October 21st, 2015: It’s a date that’s burned into the memory of most adults thanks to a thousand Facebook memes. It is, of course, the day that Marty McFly, behind the wheel of a time-travelling DeLorean, punches into the control panel during the movie Back to the Future II, instantly arriving in a world very different from the one he left behind in 1985.
The plot unfolds thus: Having rushed to the future to save his wayward son, Marty is overwhelmed by the technological and societal advancements 30 years on – some unwittingly caused by himself during his adventures in the first film. The few scenes set on this date – including hoverboards, 3D sharks and some interesting fashion choices – have become burned into the world’s consciousness in a way few films could ever dream of.
The first Back to the Future movie and its two sequels have had a deep and lasting impact not just in film but in all forms of popular culture, and the genuine love for the trilogy has endured so powerfully that even now, three decades on, new books are still being published about it. The most recent of them is Back to the Future: The Ultimate Visual History, by Michael Klastorin. It’s an exhaustive account of the entire franchise from someone who knows it inside out. Klastorin first became involved in the Back to the Future world as a production publicist on the second and third movies, where he spent every day on set. He even appears in the third movie, as a townsperson who greets Marty with a cheery “Good morning, Mr. Eastwood!” in 1885.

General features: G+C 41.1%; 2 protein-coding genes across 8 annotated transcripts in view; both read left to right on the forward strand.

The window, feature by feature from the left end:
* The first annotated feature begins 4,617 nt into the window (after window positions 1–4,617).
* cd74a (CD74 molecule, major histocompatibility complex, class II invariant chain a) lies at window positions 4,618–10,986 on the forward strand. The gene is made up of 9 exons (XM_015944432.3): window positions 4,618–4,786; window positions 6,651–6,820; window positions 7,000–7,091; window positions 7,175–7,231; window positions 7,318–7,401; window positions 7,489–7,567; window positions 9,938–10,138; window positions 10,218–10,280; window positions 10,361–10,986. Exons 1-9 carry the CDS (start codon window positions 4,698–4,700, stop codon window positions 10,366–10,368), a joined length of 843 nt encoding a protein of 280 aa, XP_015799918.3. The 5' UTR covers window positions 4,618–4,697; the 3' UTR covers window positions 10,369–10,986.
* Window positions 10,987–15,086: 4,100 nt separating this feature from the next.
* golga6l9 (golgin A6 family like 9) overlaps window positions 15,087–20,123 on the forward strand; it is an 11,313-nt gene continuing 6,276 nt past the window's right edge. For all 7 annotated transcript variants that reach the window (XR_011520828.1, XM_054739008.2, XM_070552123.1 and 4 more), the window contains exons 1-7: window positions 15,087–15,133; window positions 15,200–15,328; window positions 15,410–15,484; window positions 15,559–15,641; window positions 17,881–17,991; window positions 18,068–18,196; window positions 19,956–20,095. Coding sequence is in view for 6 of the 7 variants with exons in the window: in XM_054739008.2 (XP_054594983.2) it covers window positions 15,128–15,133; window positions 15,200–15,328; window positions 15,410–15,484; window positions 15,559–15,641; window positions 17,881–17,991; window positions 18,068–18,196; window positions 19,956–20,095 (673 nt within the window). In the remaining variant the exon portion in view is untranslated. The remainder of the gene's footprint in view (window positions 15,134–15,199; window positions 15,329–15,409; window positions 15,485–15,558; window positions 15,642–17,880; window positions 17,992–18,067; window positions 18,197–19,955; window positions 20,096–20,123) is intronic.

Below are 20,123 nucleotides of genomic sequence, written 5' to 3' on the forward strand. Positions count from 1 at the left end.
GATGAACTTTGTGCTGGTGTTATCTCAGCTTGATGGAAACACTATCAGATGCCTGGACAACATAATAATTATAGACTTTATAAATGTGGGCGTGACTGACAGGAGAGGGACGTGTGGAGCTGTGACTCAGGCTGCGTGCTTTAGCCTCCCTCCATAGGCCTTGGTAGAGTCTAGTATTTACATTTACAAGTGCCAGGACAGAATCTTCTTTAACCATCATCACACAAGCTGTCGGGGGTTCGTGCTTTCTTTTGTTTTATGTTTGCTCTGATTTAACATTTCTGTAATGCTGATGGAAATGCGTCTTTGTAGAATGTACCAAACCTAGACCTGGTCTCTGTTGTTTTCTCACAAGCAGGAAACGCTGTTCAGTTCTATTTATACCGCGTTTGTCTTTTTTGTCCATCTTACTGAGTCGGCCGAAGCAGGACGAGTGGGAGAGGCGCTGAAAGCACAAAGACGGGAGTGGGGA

The obvious time for the book to be released would have been the 30th anniversary of the first movie’s release, which was in July of this year, but Klastorin picked the release for now, on the eve of arguably an even more iconic date.
“I wanted it to be the most comprehensive chronicle of all the movies and the franchise itself,” he tells ShortList. “The amount of cooperation I got from everybody was great, so I could say what exactly was shot when, where and then interview everyone involved. It all started with a chat with [film co-writer] Bob Gale, and ten minutes after I got off the phone with him, he sent me a list of a dozen people ready to talk to me. Universal were tremendous, I got to look through every single photo that was taken of all three films. Everyone I contacted was so generous with their time.”
The fact everyone involved with the franchise was so eager to help gives an idea of the chord the story struck not just with the film-going public but with those behind the cameras as well. “It’s such a combination of things,” Klastorin says. “As Michael J Fox will tell you, it’s inspirational, and people show it to their kids who show it to their kids and fall in love with it. It keeps growing. It’s one of the few franchises that, even though it starts to take place in 1985, never feels dated.”
Due to the fact the trilogy covers so many universal topics – from the wish-fulfilment of being able to edit your past and future, daydreaming about crazy gadgets, and the wrench of letting go of things you love – it’s no wonder the films are as popular today as they were when they were first released. The first installment, made on a budget of US$19 million, brought in US$373 million worldwide. Lego Back to the Future sets were released in 2013, a video game was released this year and a new, US$105 vinyl set featuring the movie’s soundtrack are proof that consumers are as engaged as ever. One superfan, who wasn’t even born when the first film was released, has put together a film-accurate DeLorean and stuffed it with props from the film.
For the 30th anniversary of the first movie, the core cast was reunited at London’s Film & Comic Con, to rapturous applause and an audience of thousands. Back to the Future, with its complicated time-travelling mechanic, also opened the floodgates for accessible science fiction films. Star Trek and Star Wars had an unfortunately geeky stigma attached to them, but Back to the Future – with its hyper-cool leading man and manic pacing – let audiences know that these high concepts could be executed in an engaging way, leading to future sci-fi blockbuster classics like Jurassic Park and The Matrix and in more recent years, Christoper Nolan’s Interstellar.